So on Friday (20/08/10) I thought I might visit Derby as perhaps a tourist might visit the place. No particular agenda, just a wander round. I failed of course as I realized how angry I was at some of the transformations, the neglect of certain features.

But I did find some highlights; some places, sites and events I would not normally come across.

There are other journeys I could have taken, other places I could have visited. Indeed, I might do this again.. visiting other places and events.

As I walk into town I come across the new inner ring road early on.

Connecting Derby? This ring road has blighted Derby for some years with many buildings under threat of compulsory purchase. Now that it is here: will it connect or disconnect parts of Derby?  It is certainly changing the physical landscape of Derby: will it change the psychological landscape?

Dominating the horizon here is the Westfield Centre; known disaffectionately as the Wastefield Centre. Sucking up the retail trade and sucking up the sky line.

Jury’s in has also changed our sky line and diminished the impact of Derby Cathedral.

As you can see, it was a typical summer’s day in Derby so I I bought a Derby Telegraph and found myself a café to have a cappuccino. There is no shortage of possible places these days (unlike 25 years ago), but I stuck to one of the originals, Caruso Café Boutique. Not the cheapest but a great welcome and great coffee.

Derby has introduced an art in empty shops scheme (. Disguising the number of retail units sucked dry by the wastefield centre? Yes, but better than boarded up shops.

Here’s an example from St. Peter’s st.

Walked on and through the Market Hall. ( )

Still a good place to buy fresh veg in town and the only place in Derby that I know of where you can buy foreign newspapers and magazines, but many empty stalls.

On to the Quad.

Despite it’s angular appearance, this visual arts centre houses an intimate cinema as well as events, gallery space and a coffee bar. One of its least advertised features is the BFI MEDIATHEQUE  Here you can view-for free- films and documentaries from the BFI archives about the East Midlands region. I haven’t used this yet but it seems to me like a great resource for visitors and residents alike.

Across the way, the Information Centre is advertising the Derby Feste:

This is taking place at the end of September and should be worth a visit. The full programme of, mainly free, open space events is available here:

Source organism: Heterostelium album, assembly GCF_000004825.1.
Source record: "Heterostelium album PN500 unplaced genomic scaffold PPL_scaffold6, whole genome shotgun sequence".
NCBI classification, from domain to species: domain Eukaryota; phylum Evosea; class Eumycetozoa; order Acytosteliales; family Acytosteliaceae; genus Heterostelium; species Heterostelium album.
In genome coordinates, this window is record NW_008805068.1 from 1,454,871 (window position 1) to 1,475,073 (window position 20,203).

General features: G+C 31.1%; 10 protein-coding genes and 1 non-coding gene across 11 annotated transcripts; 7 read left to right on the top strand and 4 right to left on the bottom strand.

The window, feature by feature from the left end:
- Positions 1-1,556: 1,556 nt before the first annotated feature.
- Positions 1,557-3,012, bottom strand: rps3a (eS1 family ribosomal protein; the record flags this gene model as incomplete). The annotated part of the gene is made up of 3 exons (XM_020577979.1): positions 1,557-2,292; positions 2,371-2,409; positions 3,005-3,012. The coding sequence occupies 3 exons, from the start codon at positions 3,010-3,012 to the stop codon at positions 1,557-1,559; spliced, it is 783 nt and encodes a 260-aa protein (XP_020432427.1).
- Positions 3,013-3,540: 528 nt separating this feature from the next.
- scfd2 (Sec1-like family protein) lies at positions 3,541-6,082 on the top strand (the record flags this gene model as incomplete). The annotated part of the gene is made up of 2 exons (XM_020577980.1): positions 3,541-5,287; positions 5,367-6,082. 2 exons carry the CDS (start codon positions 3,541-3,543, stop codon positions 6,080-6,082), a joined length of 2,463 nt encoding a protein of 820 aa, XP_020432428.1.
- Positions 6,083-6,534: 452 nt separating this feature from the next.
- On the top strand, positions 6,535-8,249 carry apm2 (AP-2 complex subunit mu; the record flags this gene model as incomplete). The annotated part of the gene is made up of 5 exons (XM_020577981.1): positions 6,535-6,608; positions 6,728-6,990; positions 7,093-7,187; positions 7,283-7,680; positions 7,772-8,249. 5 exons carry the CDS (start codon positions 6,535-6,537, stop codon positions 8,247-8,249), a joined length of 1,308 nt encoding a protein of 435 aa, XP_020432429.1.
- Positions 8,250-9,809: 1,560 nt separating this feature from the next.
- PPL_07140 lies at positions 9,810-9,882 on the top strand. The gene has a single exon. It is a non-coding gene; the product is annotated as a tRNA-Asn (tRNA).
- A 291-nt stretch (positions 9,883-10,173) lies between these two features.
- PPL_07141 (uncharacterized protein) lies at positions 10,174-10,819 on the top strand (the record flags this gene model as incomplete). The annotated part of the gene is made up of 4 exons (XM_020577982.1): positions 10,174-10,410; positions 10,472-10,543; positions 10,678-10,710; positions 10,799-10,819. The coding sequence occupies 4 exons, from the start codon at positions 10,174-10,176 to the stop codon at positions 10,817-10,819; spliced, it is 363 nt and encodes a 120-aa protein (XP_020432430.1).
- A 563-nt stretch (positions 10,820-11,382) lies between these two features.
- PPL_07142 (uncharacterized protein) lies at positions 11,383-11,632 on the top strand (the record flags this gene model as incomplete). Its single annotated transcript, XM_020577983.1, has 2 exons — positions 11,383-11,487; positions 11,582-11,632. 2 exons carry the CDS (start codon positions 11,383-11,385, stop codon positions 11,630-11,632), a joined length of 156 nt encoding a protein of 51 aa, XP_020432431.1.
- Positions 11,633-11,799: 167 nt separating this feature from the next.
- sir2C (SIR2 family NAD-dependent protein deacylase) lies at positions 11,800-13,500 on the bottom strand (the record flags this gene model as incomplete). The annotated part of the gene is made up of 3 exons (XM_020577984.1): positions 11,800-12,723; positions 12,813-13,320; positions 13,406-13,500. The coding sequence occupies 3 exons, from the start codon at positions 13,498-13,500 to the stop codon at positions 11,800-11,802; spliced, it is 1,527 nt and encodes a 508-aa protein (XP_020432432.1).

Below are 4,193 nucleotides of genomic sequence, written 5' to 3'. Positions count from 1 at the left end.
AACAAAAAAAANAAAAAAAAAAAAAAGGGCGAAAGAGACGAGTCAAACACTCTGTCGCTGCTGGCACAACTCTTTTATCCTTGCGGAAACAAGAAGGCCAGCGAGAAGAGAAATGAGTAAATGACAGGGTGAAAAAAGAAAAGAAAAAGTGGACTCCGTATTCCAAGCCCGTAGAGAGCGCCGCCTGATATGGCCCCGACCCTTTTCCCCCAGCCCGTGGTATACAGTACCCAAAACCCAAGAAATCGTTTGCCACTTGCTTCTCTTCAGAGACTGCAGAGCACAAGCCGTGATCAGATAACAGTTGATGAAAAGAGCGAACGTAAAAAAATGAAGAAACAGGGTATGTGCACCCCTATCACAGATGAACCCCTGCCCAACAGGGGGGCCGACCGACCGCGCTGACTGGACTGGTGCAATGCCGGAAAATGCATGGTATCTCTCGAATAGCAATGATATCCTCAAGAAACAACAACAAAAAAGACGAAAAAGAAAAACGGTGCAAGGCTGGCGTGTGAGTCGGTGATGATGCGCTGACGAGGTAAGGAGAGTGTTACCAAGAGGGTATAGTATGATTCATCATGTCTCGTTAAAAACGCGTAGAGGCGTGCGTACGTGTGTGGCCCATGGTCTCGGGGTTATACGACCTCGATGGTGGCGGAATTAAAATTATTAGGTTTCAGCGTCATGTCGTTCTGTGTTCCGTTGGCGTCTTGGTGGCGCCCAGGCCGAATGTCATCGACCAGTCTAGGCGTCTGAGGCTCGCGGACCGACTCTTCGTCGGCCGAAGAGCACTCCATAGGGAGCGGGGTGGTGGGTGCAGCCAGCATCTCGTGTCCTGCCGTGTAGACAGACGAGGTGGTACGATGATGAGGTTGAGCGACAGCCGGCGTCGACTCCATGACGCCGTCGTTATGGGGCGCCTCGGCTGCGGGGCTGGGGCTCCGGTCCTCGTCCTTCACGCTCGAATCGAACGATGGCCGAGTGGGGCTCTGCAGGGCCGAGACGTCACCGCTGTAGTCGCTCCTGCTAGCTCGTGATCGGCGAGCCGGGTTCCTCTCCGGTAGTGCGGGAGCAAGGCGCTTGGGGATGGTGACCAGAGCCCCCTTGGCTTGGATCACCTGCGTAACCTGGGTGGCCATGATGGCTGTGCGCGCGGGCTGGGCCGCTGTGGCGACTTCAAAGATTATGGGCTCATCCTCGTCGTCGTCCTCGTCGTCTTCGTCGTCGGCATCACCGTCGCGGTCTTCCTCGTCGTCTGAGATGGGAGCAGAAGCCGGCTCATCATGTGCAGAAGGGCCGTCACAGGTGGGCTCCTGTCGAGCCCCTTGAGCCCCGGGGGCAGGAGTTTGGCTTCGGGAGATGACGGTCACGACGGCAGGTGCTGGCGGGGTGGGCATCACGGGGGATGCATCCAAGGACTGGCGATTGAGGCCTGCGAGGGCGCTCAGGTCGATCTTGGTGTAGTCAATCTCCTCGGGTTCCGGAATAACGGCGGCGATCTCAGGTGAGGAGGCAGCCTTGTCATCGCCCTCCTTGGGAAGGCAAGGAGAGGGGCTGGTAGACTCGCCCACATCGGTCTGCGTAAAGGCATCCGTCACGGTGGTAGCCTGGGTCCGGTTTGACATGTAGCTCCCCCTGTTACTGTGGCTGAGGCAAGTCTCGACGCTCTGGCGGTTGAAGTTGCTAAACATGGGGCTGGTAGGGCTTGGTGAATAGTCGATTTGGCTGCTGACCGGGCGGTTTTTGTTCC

Making my way down to the river now and the Silk Mill Museum. Derby does not make much of the river Derwent which runs through the town though efforts have recently been made. Not surpringly in this day and age, this largely consists of building or converting old mills into luxury flats (sorry, apartments)  and chain restaurants and shops. There is still a long way to go:

though some open space has been created in front of the museum

along with a stylish swing bridge across the river.

The Silk Mill Industrial Museum

has not changed much since I last went about 10 years ago. Tracing early settlements in the area, through to its more recent industrial history, the museum also heavily features the development of Rolls Royce aero engines. I find the museum unnecessarily dull and in need of a revamp. Others with a more mechanical bent might find it fascinating.

Close by, The Silk Mill pub has an impressive mural commemorating the 1833 strike and lockout of early trade unionists:

Didn’t stop there (on this occasion) but across an unfinished part of the ring road

(the building in the background is the Friar Gate studios, a “creative space for creative industries” which unfortunately lacks soundproofing! Style over content).

and on to Friargate/Ashbourne Rd.

This bridge and abandoned railway line has been much neglected. I think a Parisian style garden in the air…..

I popped into the Pickford’s House Museum, a great little museum that was nearly closed but was kept open by public demand. Used to go regularly when the children were younger. Didn’t feel I could avail myself of the dressing up box without youngsters in tow……

Across the road and up a bit, there is a very interesting, subtle piece of street sculpture which regrettably has been recently vandalised:

Read more here:

Those of you who know me and the geography of Derby, will know where I am now heading

The recently reopened Greyhound is an example of successful regeneration in Derby. Once an infamous pub on the Derby Mile (an English pub crawl Friday night sort of thing), the pub became run down and then shut down. Now revamped, owned by Derby Brewery Company ( ),

it combines real ale and a continental feel. “Business as Usual for me…..


Refreshed, I headed back into town and onto Derby Museum and Art Gallery to view an exhibition: Extraordinary Portraits of Ordinary People. The exhibition juxtaposes portraits by contemporary Derbyshire based artist Emma Tooth and those by the less contemporary Joseph Wright. The impact is stunning:


Concilium Plebis 10 by Emma Tooth

Emma, you should get these images copyrighted!)

My visit was curtailed by a fire alarm but I shall return. Exhibition open until 12th Sept.

Time now for lunch. I walk back down to the river and across by the council house, past the Brewery Tap (the first revamped pub owned and run by Derby Brewery Company) and on the Exeter.